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Jello Salad: New and Improved!

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People hate Jello salad for the same reasons others adore it:

Left: What you might think when you hear "Jello salad."
Left: What you might think when you hear "Jello salad." Photo by Linda Xiao

Doters mostly make it because it reminds them of their family, the good ol’ days, Betty Crocker, but I do not come from a Jello salad tradition: Its nostalgia-draped tricks and tempts do not work on me. I come from a salad salad tradition, one that seeks freshness, balance of flavor and texture, and deliciousness (which is to say, not “Jello salad”). Should I make a salad with Jello, it would have to earn its place—without it, the salad shouldn’t be as good.


Call me crazy, or hold on tight.

Modern-day Jello salad, Christmas colors not intentional.
Modern-day Jello salad, Christmas colors not intentional. Photo by Mark Weinberg

First, I made Jello from an ingredient that is good soft: Avocado (duh). While it tasted “actually good" according to a Jello-fearing friend, the appearance of avocado Jello is largely unappealing and I didn’t need any more barriers to entry.

Then I thought about foods that could benefit from some levity, like root vegetables. A beet something schmeared on a cracker sounds...hearty. But beet juice is smooth and clean—in Jello form, it's practically weightless. Beet's best friend, balsamic vinegar, was invited to the Jello mold and then—oddly, suddenly—a beet-vinegar palate cleanser didn’t seem entirely unreasonable.


So what’s good with beets and balsamic? Goat cheese, but we’re not making panna cotta; nuts, but according to highly comprehensive focus groups, there is no crunch allowed in Jello; and citrus and herbs, two ingredients that always hoist a dish up. Ding ding.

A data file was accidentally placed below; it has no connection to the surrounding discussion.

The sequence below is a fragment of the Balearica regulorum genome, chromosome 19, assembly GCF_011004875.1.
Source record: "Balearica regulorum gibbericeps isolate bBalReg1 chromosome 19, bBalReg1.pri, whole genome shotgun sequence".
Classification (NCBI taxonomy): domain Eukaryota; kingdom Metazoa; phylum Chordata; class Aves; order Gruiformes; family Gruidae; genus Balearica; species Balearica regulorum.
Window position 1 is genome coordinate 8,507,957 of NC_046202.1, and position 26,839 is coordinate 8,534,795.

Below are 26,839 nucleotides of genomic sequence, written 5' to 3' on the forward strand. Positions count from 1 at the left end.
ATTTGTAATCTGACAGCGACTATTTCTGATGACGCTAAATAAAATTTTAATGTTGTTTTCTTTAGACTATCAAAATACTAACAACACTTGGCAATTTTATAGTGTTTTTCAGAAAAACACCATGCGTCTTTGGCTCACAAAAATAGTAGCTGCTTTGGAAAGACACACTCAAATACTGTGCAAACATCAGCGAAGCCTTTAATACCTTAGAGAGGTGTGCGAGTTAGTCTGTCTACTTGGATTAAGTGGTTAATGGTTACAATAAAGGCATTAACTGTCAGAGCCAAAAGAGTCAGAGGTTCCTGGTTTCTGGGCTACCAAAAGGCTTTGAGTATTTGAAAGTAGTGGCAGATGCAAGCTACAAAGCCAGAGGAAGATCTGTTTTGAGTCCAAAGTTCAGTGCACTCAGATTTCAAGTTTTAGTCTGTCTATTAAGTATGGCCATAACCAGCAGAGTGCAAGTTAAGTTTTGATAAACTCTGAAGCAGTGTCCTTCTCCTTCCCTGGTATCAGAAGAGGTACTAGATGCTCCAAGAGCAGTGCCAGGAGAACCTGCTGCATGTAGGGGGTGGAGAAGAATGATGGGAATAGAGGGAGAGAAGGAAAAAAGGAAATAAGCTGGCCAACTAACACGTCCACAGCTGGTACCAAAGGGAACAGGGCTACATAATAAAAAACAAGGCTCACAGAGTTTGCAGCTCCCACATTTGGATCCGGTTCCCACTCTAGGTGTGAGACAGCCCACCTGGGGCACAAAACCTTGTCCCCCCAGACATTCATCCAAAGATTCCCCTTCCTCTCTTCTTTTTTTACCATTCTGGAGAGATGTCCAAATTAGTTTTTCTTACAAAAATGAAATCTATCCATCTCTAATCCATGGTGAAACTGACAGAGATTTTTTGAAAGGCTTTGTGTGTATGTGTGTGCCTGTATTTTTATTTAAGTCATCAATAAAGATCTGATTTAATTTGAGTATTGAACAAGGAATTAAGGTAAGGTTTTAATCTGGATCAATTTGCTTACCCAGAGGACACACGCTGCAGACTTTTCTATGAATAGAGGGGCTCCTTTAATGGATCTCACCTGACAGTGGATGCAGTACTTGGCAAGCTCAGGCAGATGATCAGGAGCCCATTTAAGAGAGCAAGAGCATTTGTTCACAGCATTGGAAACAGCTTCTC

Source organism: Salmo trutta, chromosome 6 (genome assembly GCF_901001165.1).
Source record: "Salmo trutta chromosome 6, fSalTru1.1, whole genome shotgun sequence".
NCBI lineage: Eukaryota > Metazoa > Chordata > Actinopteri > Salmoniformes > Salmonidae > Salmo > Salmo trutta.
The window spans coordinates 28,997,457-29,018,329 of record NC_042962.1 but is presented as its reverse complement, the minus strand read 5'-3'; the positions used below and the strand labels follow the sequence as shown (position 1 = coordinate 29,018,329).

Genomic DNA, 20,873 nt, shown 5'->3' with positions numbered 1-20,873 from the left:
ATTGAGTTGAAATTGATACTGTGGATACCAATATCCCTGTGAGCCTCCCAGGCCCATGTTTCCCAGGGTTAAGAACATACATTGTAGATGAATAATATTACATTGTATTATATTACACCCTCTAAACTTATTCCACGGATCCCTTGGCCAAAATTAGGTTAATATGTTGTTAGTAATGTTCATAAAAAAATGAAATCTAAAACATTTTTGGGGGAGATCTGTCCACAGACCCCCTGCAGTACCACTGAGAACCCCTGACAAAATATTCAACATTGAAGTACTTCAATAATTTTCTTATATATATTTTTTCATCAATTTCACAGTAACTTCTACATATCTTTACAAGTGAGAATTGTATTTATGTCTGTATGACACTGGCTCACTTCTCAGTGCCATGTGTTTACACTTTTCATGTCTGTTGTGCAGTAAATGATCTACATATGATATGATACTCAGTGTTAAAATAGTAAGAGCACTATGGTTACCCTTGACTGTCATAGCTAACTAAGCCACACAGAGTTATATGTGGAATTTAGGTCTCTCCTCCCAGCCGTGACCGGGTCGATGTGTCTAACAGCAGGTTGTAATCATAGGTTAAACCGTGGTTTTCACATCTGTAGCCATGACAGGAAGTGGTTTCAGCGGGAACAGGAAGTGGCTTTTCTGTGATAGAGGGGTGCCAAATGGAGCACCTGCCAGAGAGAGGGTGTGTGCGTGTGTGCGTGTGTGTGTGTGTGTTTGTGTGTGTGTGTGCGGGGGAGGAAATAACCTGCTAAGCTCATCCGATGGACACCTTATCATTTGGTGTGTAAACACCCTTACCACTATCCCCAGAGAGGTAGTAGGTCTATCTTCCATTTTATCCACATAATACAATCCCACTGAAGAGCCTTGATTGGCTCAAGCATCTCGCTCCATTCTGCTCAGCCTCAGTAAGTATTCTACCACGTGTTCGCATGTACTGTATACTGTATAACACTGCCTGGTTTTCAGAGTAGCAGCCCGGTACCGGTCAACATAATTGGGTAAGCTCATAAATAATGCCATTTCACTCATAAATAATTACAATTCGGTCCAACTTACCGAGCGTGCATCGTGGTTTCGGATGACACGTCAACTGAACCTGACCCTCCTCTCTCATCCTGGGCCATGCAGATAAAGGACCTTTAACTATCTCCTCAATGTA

Here, some lemon zest and fresh herbs—any you like—get blended with the gelatin and salt and pepper. Not only do you get a bright green color closer to green juice than lime Jello, but you're also able to season the gelatin before pouring it atop the deeply purple beet layer. (Season as you go! We are cooking, after all.)

Not the 1970s.
Not the 1970s. Photo by Mark Weinberg

Also, did you notice I said gelatin instead of Jello right then? While the recipe uses unflavored gelatin (though not artisanal or heritage) instead of colored Jello packets, I'm calling it "Jello salad" regardless. It's my attempt to bring the term out of the 1970s, which seems easier than pulling off bell bottoms with this recipe around.

Photo by Mark Weinberg

Okay, maybe there are also some sprouts. Salad likes accessories. Here you see sour cream, apple slices, rye crispbread, and sprouts. But Amanda wanted horseradish, and I also flirted with sauerkraut. We tried an early round with goat cheese and pickled red onions—both good. People I force-fed said the result was “surprisingly refreshing,” something they “would eat all day long.”

With this plea, I rest my case. We are ready for this jelly.

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Beet Herb Salad (in Jello Form)

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Makes one 6-cup jello mold

For the first layer (beet):

  • 1/2 cup cold beet juice
  • 1 packet (1 tablespoon) unflavored gelatin powder
  • 1 cup boiling-hot beet juice
  • 4 tablespoons balsamic vinegar

For the second layer (herb and lemon):

  • 1/2 cup cold water
  • 1 packet (1 tablespoon) unflavored gelatin powder
  • 1 cup boiling-hot water
  • 1 cup mixture of fresh herbs of choice (parsley, basil, chives, dill, cilantro, you pick!)
  • Zest of 2 lemons
  • Salt and pepper
  • Rye crispbread, sour cream, thinly sliced green apples, sunflower sprouts, or the like, for serving

(This post is not affiliated with Jell-O, which is a registered trademark of Kraft Foods.)

Tags: salad, jello, jello salad, side dishes